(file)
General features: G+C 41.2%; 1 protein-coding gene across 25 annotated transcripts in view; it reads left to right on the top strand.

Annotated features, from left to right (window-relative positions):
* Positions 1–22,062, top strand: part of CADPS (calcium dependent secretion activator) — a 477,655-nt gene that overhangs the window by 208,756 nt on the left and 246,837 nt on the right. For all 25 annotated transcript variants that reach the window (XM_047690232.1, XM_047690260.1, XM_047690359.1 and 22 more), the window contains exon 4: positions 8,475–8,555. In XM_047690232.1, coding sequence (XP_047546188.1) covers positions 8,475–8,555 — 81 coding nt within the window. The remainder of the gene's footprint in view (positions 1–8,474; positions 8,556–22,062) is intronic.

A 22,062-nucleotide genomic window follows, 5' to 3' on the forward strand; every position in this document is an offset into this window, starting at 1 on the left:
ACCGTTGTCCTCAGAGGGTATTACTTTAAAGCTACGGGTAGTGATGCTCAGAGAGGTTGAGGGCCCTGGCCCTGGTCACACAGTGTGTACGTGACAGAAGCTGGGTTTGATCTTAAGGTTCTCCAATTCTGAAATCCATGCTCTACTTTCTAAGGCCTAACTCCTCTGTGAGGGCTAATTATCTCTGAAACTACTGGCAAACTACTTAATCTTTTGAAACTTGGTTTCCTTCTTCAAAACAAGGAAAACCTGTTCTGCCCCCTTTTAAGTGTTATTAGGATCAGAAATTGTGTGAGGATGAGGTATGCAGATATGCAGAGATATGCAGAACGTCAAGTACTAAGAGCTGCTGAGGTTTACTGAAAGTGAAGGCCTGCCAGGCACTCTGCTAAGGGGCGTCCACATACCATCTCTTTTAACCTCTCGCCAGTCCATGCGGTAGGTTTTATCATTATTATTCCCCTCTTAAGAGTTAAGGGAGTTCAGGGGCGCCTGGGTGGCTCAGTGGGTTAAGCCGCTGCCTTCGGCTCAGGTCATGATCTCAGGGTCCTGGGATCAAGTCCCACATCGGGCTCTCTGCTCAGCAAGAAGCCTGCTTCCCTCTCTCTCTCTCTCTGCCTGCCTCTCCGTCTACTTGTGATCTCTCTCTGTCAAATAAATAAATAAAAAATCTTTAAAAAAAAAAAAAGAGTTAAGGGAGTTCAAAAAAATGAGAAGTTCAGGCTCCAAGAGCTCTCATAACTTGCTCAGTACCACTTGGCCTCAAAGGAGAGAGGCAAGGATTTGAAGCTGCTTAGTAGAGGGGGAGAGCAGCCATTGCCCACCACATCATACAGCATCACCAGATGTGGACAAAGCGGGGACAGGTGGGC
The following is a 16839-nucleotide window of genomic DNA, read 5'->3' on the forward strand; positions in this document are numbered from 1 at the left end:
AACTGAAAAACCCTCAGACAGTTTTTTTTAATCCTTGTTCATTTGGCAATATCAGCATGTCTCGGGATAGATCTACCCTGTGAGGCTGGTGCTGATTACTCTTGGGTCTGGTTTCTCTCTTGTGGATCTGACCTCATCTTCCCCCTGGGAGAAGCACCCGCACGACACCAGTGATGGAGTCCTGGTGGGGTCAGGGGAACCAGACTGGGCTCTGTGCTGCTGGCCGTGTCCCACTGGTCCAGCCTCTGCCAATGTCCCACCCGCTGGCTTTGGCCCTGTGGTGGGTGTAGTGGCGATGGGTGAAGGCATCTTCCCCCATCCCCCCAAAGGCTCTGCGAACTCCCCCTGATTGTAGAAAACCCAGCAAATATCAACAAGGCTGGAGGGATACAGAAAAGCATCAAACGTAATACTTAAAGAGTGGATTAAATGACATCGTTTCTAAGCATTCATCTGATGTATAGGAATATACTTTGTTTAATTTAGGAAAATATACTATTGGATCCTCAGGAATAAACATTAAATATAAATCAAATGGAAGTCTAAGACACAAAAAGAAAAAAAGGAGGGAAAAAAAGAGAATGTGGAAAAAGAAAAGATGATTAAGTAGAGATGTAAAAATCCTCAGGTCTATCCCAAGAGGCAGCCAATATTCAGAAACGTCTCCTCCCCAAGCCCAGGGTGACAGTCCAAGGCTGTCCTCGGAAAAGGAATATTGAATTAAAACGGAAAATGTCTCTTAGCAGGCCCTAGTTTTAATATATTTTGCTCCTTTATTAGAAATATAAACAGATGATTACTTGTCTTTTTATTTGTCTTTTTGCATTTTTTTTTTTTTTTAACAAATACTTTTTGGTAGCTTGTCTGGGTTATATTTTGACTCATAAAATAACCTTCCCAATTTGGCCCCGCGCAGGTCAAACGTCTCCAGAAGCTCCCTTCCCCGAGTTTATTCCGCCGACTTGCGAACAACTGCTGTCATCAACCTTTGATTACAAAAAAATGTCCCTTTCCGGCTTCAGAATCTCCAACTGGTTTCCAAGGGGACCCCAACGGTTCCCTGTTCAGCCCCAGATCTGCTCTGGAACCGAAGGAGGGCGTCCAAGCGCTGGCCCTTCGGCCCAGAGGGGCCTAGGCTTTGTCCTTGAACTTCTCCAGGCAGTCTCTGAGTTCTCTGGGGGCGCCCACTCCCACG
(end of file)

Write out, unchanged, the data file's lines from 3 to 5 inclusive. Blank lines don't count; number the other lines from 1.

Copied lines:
* Positions 1–22,062, top strand: part of CADPS (calcium dependent secretion activator) — a 477,655-nt gene that overhangs the window by 208,756 nt on the left and 246,837 nt on the right. For all 25 annotated transcript variants that reach the window (XM_047690232.1, XM_047690260.1, XM_047690359.1 and 22 more), the window contains exon 4: positions 8,475–8,555. In XM_047690232.1, coding sequence (XP_047546188.1) covers positions 8,475–8,555 — 81 coding nt within the window. The remainder of the gene's footprint in view (positions 1–8,474; positions 8,556–22,062) is intronic.

A 22,062-nucleotide genomic window follows, 5' to 3' on the forward strand; every position in this document is an offset into this window, starting at 1 on the left:
ACCGTTGTCCTCAGAGGGTATTACTTTAAAGCTACGGGTAGTGATGCTCAGAGAGGTTGAGGGCCCTGGCCCTGGTCACACAGTGTGTACGTGACAGAAGCTGGGTTTGATCTTAAGGTTCTCCAATTCTGAAATCCATGCTCTACTTTCTAAGGCCTAACTCCTCTGTGAGGGCTAATTATCTCTGAAACTACTGGCAAACTACTTAATCTTTTGAAACTTGGTTTCCTTCTTCAAAACAAGGAAAACCTGTTCTGCCCCCTTTTAAGTGTTATTAGGATCAGAAATTGTGTGAGGATGAGGTATGCAGATATGCAGAGATATGCAGAACGTCAAGTACTAAGAGCTGCTGAGGTTTACTGAAAGTGAAGGCCTGCCAGGCACTCTGCTAAGGGGCGTCCACATACCATCTCTTTTAACCTCTCGCCAGTCCATGCGGTAGGTTTTATCATTATTATTCCCCTCTTAAGAGTTAAGGGAGTTCAGGGGCGCCTGGGTGGCTCAGTGGGTTAAGCCGCTGCCTTCGGCTCAGGTCATGATCTCAGGGTCCTGGGATCAAGTCCCACATCGGGCTCTCTGCTCAGCAAGAAGCCTGCTTCCCTCTCTCTCTCTCTCTGCCTGCCTCTCCGTCTACTTGTGATCTCTCTCTGTCAAATAAATAAATAAAAAATCTTTAAAAAAAAAAAAAGAGTTAAGGGAGTTCAAAAAAATGAGAAGTTCAGGCTCCAAGAGCTCTCATAACTTGCTCAGTACCACTTGGCCTCAAAGGAGAGAGGCAAGGATTTGAAGCTGCTTAGTAGAGGGGGAGAGCAGCCATTGCCCACCACATCATACAGCATCACCAGATGTGGACAAAGCGGGGACAGGTGGGC